Skip to main content

The DIY Cardboard Sled: Make a Pretend-Play Ski Lodge at Home

Kids playing with sleigh

Want to add a little sparkle to a winter weekend spent at home? Transform your living room into a snow-lover’s paradise! With a little help from you, your children can turn a few big cardboard boxes into pretend play activities complete with skis and sleds for schussing around the living room, or they can create a roaring, construction-paper fire that’s perfect for story time. Whether the weather in your neighborhood is blustery or downright balmy, the cotton-ball snowball fights can last all afternoon.

Make DIY Snow

  • Cotton batting, cotton balls, crumpled white paper, white sheets, pillows, etc.

Spread or scatter “snow” on the floor and furniture, or create a wintry landscape by turning a few pillows into a snow pile.

mountain lodge set up

Cozy It up with a DIY Fireplace

  • 1 large cardboard box and 1 small one
  • Construction paper: orange, red, yellow, and brown
  • Glue or tape (double-sided tape can be helpful for the yule log)
  • Pens or crayons
  • Scissors

Most of the fun in this DIY pretend play activity is watching your child’s own special vision of a fireplace come to life, so don’t sweat it if your Yule logs are blue and covered in star stickers. Still, making a rectangular opening in one side of the cardboard box is a great place to start—this is where the fire will appear.

To make ours, we trimmed three box flaps to make the fireplace opening, and then fixed the remaining flap down across the top of the opening to create a mantel. Save the trimmed pieces to use for the skis and sled!

Older kids can help cut out the Yule logs and younger children can decorate them. Our kids loved building a “fire” by ripping up red, yellow, and orange construction paper. Together, we fixed construction paper pieces to the inside of the small box to mimic roaring flames and placed it all inside the large box.

child wearing DIY skis

Schuss Around the House with DIY Skis

  • The long strips of cardboard you trimmed when making the fireplace, plus extra cardboard for the bindings
  • Tape (duct tape is your best bet for holding cardboard in place)
  • Scissors
  • Decorations, such as glitter, stickers, pens or crayons, cotton balls, etc.

Simply cut rounded points into one end of your skis and bend the tips upward a bit. Make bindings from semi-circles of cardboard cut from any extra cardboard, taping them firmly in place. Children can then decorate with abandon!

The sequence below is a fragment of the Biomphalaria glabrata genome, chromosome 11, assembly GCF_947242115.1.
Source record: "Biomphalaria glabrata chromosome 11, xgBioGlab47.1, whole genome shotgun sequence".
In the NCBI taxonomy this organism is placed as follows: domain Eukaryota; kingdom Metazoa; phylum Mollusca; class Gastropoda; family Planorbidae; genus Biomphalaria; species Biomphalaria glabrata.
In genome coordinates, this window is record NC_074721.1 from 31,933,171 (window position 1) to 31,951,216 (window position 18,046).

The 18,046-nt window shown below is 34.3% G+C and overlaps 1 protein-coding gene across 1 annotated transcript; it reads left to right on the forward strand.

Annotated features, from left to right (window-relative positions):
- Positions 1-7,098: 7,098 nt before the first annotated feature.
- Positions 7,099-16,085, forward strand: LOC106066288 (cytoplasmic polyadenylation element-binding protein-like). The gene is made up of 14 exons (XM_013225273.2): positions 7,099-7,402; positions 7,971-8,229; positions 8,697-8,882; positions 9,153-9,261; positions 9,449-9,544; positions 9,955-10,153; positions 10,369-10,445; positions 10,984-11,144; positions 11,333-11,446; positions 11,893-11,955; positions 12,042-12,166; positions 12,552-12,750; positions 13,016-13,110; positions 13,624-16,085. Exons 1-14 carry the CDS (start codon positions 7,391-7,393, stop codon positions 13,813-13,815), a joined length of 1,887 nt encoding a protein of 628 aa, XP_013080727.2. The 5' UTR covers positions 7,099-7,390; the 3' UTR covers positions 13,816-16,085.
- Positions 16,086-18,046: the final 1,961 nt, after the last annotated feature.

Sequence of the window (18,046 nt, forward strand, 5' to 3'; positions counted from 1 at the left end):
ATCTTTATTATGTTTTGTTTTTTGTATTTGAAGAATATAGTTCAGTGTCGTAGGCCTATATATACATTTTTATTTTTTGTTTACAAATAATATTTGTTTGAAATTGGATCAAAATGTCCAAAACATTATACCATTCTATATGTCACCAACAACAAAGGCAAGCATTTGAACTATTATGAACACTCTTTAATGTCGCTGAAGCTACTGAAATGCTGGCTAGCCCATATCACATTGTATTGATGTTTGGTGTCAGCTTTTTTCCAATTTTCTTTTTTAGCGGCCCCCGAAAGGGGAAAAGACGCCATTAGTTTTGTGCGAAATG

Note: These cardboard skis will actually be pretty slippery on uncarpeted surfaces, so be sure to hold your child’s hand when they’re using them or stick to the rug. You can also add a bit of traction by sticking a length of tape along the bottom of the skis.

Kids playing with sleigh

Make a DIY Cardboard Sled

A sled can be almost anything—even a flat piece of cardboard will do. But our kids loved having one with a back so they could push each other around, and a front so that grown-ups could pull them! While you or another adult does the cutting, encourage your kids to decorate the sled. We cut out paper snowflakes to glue along the sides and lined our sled “runners” with pipe cleaners to maintain a cute curl.

Additional props for pretend play activities

  • Winter clothes for dressing up
  • Books to read and board games to play by the fire
  • Mugs for cocoa

Why Pretend Play Is Great for Learning

Pretend play helps children gain all kinds of important skills, including how to prepare them to read and write. Here’s why: As they pretend that a cotton ball represents a snowball, or a cardboard box represents a roaring fire, they are practicing something called symbolic reasoning.

In their imagination, the pretend play object stands in for the real thing, and they’ll use that same symbolic reasoning when they learn to read and write. They’ll see letters on a page, like S-N-O-W, and understand that those letters represent a real thing, like all that snow piled up in the front yard.

Pretty cool—and a ton of fun!

Find a KinderCare Center

Find a Center Nearby

Looking for a great learning center? We're here to help.
Get Started